Continuing education students in Suffolk County recently found out speaking up can garner better results.

Students and workshop leaders enrolled in the Osher Lifelong Learning Institute at Stony Brook University, a program that offers workshops, lectures and activities to retired and semiretired individuals, breathed sighs of relief when SBU representatives informed them at a June 27 meeting at the university that all OLLI classes will remain on campus. A few months ago, due to increased enrollment of SBU and OLLI students, it was proposed by university representatives that some OLLI classes be held off campus and members were told they could no longer park in the lot reserved for staff and faculty.

“There are some questions. So, I think there’s room for tweaking here.”

— John Gobler

Judith Greiman, chief deputy to SBU president and senior vice president for government and community relations, said while all classes will be held on campus, they will only be scheduled Mondays, Wednesdays and Fridays instead of every weekday. Class duration will also be changing from 75 minutes to 60. OLLI students will be required to use the metered parking lots where they will need a hang tag, so they won’t have to put coins in the meters. The new parking arrangement will mean an added $75 in OLLI fees per semester.

The changes came after complaints from members and several meetings with Greiman, SBU community relations director Joan Dickinson and OLLI representatives, according to past OLLI president Robert Mirman. He said both sides had to bend a little.

“It’s understandable that the students of the university have priority, and they’re growing, there’s no ifs, ands or buts,” Mirman said. “But the majority of our members, the feedback that we got, was that they would prefer to be on campus.”

Workshop leader John Gobler said he believes the new plans are an improvement over initially proposed ideas, but said he and other members feel issues still exist. The new schedule has an hour break between classes, which will cause a good amount of downtime for those who take more than one course a day. He said at the June 27 meeting, members complained about the additional $75 a semester fee. Not everyone brings their car since they carpool, others need to park in handicap spots at the university and metered parking is limited, according to Gobler. Mirman said overall the $75 additional fee per semester will be less expensive than using the meters.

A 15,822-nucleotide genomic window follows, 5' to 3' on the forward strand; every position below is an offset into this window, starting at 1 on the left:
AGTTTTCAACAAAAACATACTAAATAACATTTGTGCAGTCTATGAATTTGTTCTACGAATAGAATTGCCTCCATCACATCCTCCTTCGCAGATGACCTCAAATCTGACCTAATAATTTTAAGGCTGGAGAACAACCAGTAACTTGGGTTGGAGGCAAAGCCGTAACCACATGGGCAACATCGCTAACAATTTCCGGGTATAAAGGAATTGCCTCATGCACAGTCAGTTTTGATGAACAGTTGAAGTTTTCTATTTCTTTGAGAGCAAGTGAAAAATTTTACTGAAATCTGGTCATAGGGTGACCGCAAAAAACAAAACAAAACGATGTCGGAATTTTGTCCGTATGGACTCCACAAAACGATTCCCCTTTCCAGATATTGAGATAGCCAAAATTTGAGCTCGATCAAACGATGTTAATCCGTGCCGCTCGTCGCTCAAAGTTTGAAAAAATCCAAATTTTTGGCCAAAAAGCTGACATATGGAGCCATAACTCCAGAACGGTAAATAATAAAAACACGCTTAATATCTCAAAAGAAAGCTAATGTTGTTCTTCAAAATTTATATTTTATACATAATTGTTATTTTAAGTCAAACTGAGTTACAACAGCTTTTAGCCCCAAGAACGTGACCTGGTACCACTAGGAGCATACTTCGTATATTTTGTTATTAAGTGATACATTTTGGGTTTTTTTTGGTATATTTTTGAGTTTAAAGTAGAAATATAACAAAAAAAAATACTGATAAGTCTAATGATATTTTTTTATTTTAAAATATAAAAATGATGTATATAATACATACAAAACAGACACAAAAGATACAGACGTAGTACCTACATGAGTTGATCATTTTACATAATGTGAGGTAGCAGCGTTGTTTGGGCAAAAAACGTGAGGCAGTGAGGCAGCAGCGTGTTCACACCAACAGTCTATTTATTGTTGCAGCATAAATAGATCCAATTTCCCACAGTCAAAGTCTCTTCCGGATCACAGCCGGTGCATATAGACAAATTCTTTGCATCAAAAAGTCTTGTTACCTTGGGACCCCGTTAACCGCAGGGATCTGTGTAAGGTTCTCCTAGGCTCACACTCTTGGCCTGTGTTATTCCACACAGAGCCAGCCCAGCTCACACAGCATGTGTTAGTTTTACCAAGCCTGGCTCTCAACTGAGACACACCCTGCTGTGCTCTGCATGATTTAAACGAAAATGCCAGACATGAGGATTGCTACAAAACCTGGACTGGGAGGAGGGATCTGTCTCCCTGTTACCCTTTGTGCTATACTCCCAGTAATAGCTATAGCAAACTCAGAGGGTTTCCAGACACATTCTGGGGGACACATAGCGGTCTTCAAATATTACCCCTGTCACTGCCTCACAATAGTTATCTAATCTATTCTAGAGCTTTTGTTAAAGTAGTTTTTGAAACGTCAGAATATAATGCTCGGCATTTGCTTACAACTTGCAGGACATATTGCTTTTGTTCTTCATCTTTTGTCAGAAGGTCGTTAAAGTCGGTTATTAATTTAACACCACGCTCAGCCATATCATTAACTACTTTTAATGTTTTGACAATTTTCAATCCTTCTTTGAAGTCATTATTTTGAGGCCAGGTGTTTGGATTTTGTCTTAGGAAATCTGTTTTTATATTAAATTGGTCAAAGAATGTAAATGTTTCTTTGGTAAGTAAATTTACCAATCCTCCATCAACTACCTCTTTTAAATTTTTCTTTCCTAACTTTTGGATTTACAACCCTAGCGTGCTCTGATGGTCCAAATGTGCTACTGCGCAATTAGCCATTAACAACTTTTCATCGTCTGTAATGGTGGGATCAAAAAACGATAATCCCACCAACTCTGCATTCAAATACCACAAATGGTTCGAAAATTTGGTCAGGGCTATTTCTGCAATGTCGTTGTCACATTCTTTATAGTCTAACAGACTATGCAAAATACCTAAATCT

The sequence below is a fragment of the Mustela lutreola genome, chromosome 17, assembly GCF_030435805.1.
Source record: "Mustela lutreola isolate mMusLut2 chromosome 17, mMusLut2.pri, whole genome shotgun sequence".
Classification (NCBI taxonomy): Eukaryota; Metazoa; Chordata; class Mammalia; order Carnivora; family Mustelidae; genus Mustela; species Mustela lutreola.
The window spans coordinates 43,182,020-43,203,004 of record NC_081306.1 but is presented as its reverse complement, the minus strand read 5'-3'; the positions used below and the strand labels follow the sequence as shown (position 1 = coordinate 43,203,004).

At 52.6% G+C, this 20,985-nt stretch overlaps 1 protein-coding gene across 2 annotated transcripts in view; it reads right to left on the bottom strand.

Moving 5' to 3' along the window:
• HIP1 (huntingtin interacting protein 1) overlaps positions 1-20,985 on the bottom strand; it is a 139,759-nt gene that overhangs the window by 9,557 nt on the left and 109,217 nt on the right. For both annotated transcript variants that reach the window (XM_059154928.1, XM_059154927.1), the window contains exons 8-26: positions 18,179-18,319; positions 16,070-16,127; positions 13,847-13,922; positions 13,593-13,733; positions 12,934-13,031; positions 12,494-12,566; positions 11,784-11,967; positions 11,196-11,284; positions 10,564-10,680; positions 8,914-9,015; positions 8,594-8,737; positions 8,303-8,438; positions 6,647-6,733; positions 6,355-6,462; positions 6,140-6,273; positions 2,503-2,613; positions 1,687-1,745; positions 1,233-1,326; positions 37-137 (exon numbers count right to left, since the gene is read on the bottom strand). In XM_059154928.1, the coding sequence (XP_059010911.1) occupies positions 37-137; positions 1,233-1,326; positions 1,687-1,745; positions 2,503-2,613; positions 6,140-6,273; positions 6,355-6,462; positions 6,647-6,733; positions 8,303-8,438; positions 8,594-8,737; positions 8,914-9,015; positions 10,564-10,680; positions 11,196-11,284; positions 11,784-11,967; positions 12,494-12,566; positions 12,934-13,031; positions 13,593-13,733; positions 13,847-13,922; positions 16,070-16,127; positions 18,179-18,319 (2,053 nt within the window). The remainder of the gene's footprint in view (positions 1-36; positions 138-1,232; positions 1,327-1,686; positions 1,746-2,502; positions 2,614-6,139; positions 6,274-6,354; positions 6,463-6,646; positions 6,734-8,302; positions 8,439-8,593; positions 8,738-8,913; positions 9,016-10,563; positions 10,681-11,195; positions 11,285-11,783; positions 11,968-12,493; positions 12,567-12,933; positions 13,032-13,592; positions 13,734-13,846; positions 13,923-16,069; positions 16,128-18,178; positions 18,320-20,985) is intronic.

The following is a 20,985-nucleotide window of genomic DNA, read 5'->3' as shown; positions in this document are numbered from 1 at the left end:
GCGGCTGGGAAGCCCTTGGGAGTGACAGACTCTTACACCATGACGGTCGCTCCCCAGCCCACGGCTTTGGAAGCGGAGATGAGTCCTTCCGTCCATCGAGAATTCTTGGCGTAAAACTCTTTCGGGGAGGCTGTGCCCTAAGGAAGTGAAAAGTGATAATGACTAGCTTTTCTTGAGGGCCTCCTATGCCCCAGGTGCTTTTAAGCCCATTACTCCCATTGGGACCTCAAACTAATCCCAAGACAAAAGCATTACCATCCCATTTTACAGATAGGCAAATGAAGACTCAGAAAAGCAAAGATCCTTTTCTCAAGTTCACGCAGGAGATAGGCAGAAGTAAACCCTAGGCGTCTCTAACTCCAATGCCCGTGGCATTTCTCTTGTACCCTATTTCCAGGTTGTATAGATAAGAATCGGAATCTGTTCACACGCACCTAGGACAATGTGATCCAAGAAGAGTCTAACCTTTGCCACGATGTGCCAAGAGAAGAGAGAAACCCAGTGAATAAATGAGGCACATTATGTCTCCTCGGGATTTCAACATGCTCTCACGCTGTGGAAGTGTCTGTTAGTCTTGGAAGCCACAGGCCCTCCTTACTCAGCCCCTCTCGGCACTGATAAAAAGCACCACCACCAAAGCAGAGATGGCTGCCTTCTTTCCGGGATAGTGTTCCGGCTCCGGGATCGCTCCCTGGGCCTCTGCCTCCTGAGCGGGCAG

“The misperception, on the part of some, was that somehow the university didn’t want people on campus.”

—Judith Greiman

“We do have the support of the university, and they’re trying to help us, I’m sure,” Gobler said. “There are some questions. So, I think there’s room for tweaking here.”

Gobler also has concerns about equipment since classes will be offered solely in the Charles B. Wang Center, Student Activity Center and Social & Behavioral Sciences building, where the rooms don’t have the same technology equipment as other buildings. The one benefit of OLLI classes taking place in the three buildings instead of various buildings is OLLI members will know where their class location is as soon as they register. In the past, they had to wait until SBU
students completed registration to know where a class was going to be held.

Dickinson said current discussions with OLLI representatives has led to helping members become more involved with volunteer and community opportunities. She said many didn’t realize there were university events they could take part in like an international science competition where members can meet with the participating students and see their projects. She said many agencies in the community reach out to SBU and ask for help with reading to local students, musical performances, hosting campus tours and more. Those same volunteer opportunities will exist for OLLI members.

“Those kinds of connections and becoming more a part of the campus will be there,” Dickinson said.

Greiman said the university is happy to work with OLLI.

“The misperception, on the part of some, was that somehow the university didn’t want people on campus,” Greiman said. “In fact, we very strongly support the program and see the OLLI members as ambassadors and as part of the Stony Brook family.”